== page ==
As crews worked Monday to clear railroad tracks south of Chambers Bay where an Amtrak passenger train derailed the day before, investigators explored what caused the wreck of the northbound train just before it crossed a 100-year-old steel bridge.
Heavy machinery and numerous workers clad in orange vests blocked both sets of rails in Steilacoom to remove the locomotive engine and three passenger cars that left the tracks.
Only minor injuries were reported among the 267 riders on the train, Amtrak officials said.
The workers righted the toppled locomotive shortly after 8 a.m., then replaced and repaired the tracks to restore full service by evening, said a spokesman for BNSF Railway, which owns the tracks.
The tracks near Chambers Bay handle about 60 trains a day; 10 of those are Amtrak runs between the Portland and Seattle stations, BNSF spokesman Gus Melonas said.
On Friday, a BNSF inspector visited the tracks where the derailment occurred, and a crew replaced rail ties in the area earlier this year, he said.
Statewide, BNSF has spent $500 million on track upgrades over the last three years, he said.
Melonas said Amtrak officials are leading the investigation. In a statement, Amtrak said the derailment is under investigation and did not elaborate.
The spot where Amtrak train 506 derailed was just before where the train would have rolled onto a historic steel lift bridge built in 1914 and is believed to be the last of its kind. BNSF reconstructed the 97-foot bridge a decade ago, according to a company newsletter.
The section of track adjoining the bridge relies on an older, signal-based system to regulate train traffic. In such setups, a piece of track equipment called a “derailer” often is used to keep trains that miss a stop signal from rolling ahead, said Mike Elliott, a spokesman for the Brotherhood of Locomotive Engineers.
Melonas would not comment on whether such equipment was used on the Steilacoom tracks where Amtrak 506 derailed.
A federal mandate to add an automatic-braking mechanism called positive train control to all railroad lines has not yet reached the Steilacoom tracks.
Positive train control, according to the Federal Railroad Administration, must be installed on all railroad main lines by the end of 2018 after its original 2015 deadline was pushed back.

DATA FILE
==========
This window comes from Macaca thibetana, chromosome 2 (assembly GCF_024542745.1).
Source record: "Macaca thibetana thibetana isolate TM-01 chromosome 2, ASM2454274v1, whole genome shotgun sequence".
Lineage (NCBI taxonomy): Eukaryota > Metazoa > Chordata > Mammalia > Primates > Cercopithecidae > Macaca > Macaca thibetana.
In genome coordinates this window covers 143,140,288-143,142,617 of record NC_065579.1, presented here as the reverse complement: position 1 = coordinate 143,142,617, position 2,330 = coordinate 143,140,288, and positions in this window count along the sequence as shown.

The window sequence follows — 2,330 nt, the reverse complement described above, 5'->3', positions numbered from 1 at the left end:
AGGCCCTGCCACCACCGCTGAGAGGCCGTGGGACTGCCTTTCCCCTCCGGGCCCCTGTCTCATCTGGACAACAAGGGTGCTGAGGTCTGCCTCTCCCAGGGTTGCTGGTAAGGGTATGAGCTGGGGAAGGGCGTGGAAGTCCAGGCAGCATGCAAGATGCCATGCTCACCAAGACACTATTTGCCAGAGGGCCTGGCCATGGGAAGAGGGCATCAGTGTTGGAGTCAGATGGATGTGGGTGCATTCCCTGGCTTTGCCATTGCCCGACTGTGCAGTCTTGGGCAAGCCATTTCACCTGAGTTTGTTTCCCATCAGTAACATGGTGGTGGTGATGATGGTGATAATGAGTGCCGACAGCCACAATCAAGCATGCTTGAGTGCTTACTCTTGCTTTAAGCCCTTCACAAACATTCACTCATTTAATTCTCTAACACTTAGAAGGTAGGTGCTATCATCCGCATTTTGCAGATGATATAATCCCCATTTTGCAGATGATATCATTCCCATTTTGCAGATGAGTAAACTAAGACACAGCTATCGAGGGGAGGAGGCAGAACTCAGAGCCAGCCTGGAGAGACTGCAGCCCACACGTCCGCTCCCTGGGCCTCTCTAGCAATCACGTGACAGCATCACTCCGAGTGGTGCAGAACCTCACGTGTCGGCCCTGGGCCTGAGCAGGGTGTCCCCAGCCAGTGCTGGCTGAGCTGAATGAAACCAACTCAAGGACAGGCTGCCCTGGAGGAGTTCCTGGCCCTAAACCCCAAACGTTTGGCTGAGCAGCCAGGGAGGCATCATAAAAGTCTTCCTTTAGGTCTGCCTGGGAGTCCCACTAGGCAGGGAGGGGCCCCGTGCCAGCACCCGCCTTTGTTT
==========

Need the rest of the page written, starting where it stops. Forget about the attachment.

BNSF reported to federal officials at the end of March that it had completed positive train control on 64 percent of the 11,424 miles of track that would need it. Melonas could not say when it would be installed on the stretch where Sunday’s derailment occurred.
Even had the railroad installed positive train control equipment, it would not have saved Amtrak 506.
An Amtrak spokeswoman said the passenger carrier’s West Coast trains haven’t begun using the system. In the most recent update to the Federal Railroad Administration, Amtrak said its lines on the Boston-to-Washington, D.C. and in Michigan have activated the system.
On Twitter and by phone, passenger Nathan Hinkle, 25, of Portland, reported a disjointed experience from the moment Amtrak 506 jarred to a halt.
“It was already going kind of slow, but it just very suddenly slammed on the brakes,” he said. “The floor of the car wasn’t flat anymore. We were no longer on flat ground.”
Following evacuation instructions from Amtrak workers, Hinkle and his girlfriend left behind the backpacks they had carried on for their trip to Seattle. At an evacuation area with little shade available, a woman fainted, Hinkle said.
After three hours, a shuttle bus picked up the waiting passengers, then turned back on its way to Seattle over a miscommunication about nonexistent remaining passengers, Hinkle said. He arrived in Seattle at 8 p.m., nearly six hours after the derailment.
His belongings — clothing and his supplies to manage his type 1 diabetes — weren’t with him. He remarked on Twitter that he was underdressed for a cool Seattle summer morning.
“We’re still wearing the clothes we were wearing when we got on the train yesterday,” he said Monday afternoon, “which is just T-shirts and shorts. We didn’t have any toiletries or a warm jacket or anything like that. We asked the lady from Amtrak if they could help us with that. She just said, ‘Nope.’”
Amtrak offered midday Monday to reimburse some expenses for clothing and other items, Hinkle said.
In a statement Monday afternoon, an Amtrak spokeswoman said passengers’ belongings were being gathered and would be returned. No timeline was given.
Hinkle said by phone that he was carrying his insulin pump but not much more of what his condition requires.
“I had enough to survive,” he said, but in the next 24 hours, I’m gonna need the stuff that was in that pack.”
Amtrak, he said, had told him there were six train cars’ worth of passenger belongings that would need to be sorted through.